What Percentage of My Donation Goes to Funding Operating Expenses of the Charitable Organization?

Recently, one of my friends and I were talking about several issues related to charitable donations. At one point during the conversation, she mentioned that every time she donates money, she always wonders what percent of her donations go to fund operating and fundraising expenses that charitable organizations incur.

It then dawned on me that in my previous post about donating money to charity (see link below), I discussed many topics related to donations such as the reasons/benefits, how to find worthwhile causes, and recommended donation quantities. However, I accidentally excluded the operating expense aspect of charitable donations. This topic will be the subject of today’s post.

My Money Blog – Donating Money

To begin, let’s review the basics.

What are charitable organization operating expenses? What do they include?

Essentially, operating expenses are any expenditure that the charitable organization pays for that does not directly relate to funding programs in support of the principle operating purpose of the organization. This also includes expenses relating to raising additional funds (aka fundraising).

For example, the following expenses would be operating expenses for the National MS Society (I am planning to do the MS150 bike event in Virginia this year):

  • Expenses for running the annual MS 150 bike events held throughout the country. This is fundraising.
  • Salaries for employees.
  • Administrative expenses – electricity bills for their office buildings, cars for the Society, travel expenses, printing paper, computers, etc.
The following expenses would not be considered operating expenses for the MS Society:
  • Running clinical trials for a new compound aimed at preventing the myelia degradation that causes multiple sclerosis.
  • Patient support programs.

What percent of funds typically goes to supporting operating expenses within these organizations?

By doing a quick Google.com search, I found the article at the link below about charity operating expenses. In the article, it states that many organizations now use approximately 50% of their funds for operating expenses. This is quite high! Furthermore, it states that the best quality organizations use 20% or less of their funds for these non-program related expenses.

Charitable Organization Operating Expenses

Armed with this guideline of the top-notch charities using 20% or less of funds received for operating expenses, we can then apply this in an attempt to evaluate the organizations to which we donate.

How to find out the percent of your money going to operating expenses in the organization you have chosen?

While knowing these general % levels is good, what really matters to us are the specifics of the organizations we have selected to donate money to. Luckily, there is a very good resource to use for finding out how much your selected organization spends on operating expenses.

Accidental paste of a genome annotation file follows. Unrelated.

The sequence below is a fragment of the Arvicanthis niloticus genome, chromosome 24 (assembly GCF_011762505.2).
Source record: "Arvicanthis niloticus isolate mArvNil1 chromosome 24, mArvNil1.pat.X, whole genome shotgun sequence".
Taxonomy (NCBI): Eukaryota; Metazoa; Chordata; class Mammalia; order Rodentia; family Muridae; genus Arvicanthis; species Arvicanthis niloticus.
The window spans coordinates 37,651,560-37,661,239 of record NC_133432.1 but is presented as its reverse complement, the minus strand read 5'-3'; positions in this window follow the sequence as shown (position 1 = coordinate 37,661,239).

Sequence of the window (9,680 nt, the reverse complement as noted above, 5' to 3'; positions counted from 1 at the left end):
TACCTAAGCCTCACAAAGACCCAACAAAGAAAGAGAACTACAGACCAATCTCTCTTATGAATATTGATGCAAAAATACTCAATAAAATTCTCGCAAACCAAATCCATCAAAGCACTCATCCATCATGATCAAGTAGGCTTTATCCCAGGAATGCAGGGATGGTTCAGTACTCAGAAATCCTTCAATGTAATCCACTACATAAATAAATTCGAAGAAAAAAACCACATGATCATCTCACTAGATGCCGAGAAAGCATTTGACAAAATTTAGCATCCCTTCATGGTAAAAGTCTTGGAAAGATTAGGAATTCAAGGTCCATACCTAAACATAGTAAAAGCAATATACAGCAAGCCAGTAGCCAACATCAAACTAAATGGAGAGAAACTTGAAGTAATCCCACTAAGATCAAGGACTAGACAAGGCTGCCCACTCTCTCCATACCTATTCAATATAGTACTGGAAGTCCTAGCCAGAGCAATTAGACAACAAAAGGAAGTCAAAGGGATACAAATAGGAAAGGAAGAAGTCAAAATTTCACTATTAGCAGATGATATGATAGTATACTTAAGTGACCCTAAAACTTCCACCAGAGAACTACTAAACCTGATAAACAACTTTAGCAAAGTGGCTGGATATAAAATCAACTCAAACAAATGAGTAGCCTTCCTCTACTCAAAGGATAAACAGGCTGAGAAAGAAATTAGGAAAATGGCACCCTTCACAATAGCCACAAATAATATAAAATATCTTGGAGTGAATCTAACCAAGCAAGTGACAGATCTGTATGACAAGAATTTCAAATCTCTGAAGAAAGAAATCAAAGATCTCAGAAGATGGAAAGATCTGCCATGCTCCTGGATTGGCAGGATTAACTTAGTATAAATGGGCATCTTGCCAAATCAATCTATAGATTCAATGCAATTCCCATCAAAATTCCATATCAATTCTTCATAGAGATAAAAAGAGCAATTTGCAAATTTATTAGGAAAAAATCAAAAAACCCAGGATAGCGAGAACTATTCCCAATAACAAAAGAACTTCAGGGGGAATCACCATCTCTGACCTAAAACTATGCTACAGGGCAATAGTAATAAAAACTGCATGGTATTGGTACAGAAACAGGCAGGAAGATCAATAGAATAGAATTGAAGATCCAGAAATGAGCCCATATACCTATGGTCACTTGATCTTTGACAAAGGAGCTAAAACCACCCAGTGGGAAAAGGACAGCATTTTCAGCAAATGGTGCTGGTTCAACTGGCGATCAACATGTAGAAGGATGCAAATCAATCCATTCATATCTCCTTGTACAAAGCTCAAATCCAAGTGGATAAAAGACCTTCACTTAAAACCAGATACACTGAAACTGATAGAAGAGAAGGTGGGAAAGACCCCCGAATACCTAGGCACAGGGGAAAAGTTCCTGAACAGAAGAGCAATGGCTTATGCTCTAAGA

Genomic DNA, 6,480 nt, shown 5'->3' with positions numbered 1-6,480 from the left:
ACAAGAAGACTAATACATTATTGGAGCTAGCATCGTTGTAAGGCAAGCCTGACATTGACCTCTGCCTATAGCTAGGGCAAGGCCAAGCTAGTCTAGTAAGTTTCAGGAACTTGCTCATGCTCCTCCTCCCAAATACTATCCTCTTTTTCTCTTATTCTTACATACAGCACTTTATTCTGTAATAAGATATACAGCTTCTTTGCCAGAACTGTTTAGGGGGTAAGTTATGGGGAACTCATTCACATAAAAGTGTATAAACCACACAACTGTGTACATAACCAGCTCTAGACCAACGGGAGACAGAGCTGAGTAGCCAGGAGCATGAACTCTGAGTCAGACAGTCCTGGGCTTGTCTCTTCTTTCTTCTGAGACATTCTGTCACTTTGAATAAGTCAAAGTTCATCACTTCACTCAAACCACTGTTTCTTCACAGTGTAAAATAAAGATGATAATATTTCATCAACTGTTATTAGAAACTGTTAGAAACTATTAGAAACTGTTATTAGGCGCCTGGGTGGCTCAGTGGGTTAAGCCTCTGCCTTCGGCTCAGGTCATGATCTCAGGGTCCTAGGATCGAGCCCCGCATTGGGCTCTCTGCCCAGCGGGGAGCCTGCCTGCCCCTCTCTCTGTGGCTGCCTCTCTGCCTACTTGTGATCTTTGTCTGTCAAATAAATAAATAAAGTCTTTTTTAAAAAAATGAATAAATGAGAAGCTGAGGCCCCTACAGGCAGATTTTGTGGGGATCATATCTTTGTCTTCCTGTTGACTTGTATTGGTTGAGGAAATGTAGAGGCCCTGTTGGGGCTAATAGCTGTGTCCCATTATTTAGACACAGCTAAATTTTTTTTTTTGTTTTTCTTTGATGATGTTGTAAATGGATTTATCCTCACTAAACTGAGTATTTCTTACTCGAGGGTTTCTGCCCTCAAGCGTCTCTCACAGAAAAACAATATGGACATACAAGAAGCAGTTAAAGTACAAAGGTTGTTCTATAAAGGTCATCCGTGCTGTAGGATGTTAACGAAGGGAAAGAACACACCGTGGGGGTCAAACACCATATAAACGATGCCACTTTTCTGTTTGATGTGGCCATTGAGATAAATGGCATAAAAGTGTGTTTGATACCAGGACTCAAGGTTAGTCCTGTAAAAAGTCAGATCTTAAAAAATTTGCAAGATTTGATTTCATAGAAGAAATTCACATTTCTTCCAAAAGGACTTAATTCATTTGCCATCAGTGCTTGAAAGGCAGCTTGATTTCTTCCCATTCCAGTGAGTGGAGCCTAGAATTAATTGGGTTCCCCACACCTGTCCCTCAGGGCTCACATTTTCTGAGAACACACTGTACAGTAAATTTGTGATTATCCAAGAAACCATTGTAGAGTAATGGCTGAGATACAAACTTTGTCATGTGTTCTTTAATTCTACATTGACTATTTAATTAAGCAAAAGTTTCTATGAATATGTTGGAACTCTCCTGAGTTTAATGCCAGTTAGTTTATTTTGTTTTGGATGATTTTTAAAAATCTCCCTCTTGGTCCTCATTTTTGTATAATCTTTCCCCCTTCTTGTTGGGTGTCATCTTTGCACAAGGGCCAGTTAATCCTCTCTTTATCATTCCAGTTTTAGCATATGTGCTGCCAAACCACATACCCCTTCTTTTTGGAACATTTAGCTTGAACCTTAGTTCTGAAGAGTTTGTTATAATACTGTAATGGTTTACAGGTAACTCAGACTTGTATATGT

The resource is Charity Navigator, and it can be found at the link below. After clicking on the link, type in the name of your organization in the search bar near the top of the page, and you can access all of the operating details of the organization in the blink of an eye.

Charity Navigator

As an example, let’s see how several of the organizations to which I have recently donated measure up. To determine the total % of funds committed to operating expenses, just add up the “fundraising expenses” and “administrative expenses” percentages listed under the “Organizational Efficiency” header. You can also view the percent of funds that go towards the charity’s intended programs.

The total operating expenses % for each of my recent charities are shown in the table below:

As we can see in the table, the way funds are used varies pretty significantly between organizations. However, all of them (with the exception of Goodwill) are under 30%, meaning that they are run responsibly, but not in a stellar manner, judging by the 20% criterion from above.

Use this same sort of approach to evaluate the charities that you support. I would suggest that if they commit more than 40% of your funds to operating expenses, you probably want to look for another organization.

Remember, there are MANY great causes out there!

Keep on learning!


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  1. Goodwill is an interesting example to add in to the mix, seeing that their operating costs are part of their charity (giving jobs and job training to some who normally wouldn’t be able to work)

  2. agreed! they have a different sort of operating model!

  3. Alan Hostetler says:

    It’s important to note too that you really want to see an organization that is fiscally responsible, and having too little administrative cost can be a bad thing as well. For example, if not enough time and money are spent on oversight of the financial process, it could lead to errors or fraud in the organization. So if you’re considering making large donations to an organization, it may also be a good idea to request a copy of the audited financial statements, which would give you a more complete picture of the organization’s finances and where your money is going. Often, these financial statements as well as the form 990 are available online at Guidestar.org, or you can always request them from the organization directly.

  4. Anonymous says:

    awesome advice! Thanks Alan!

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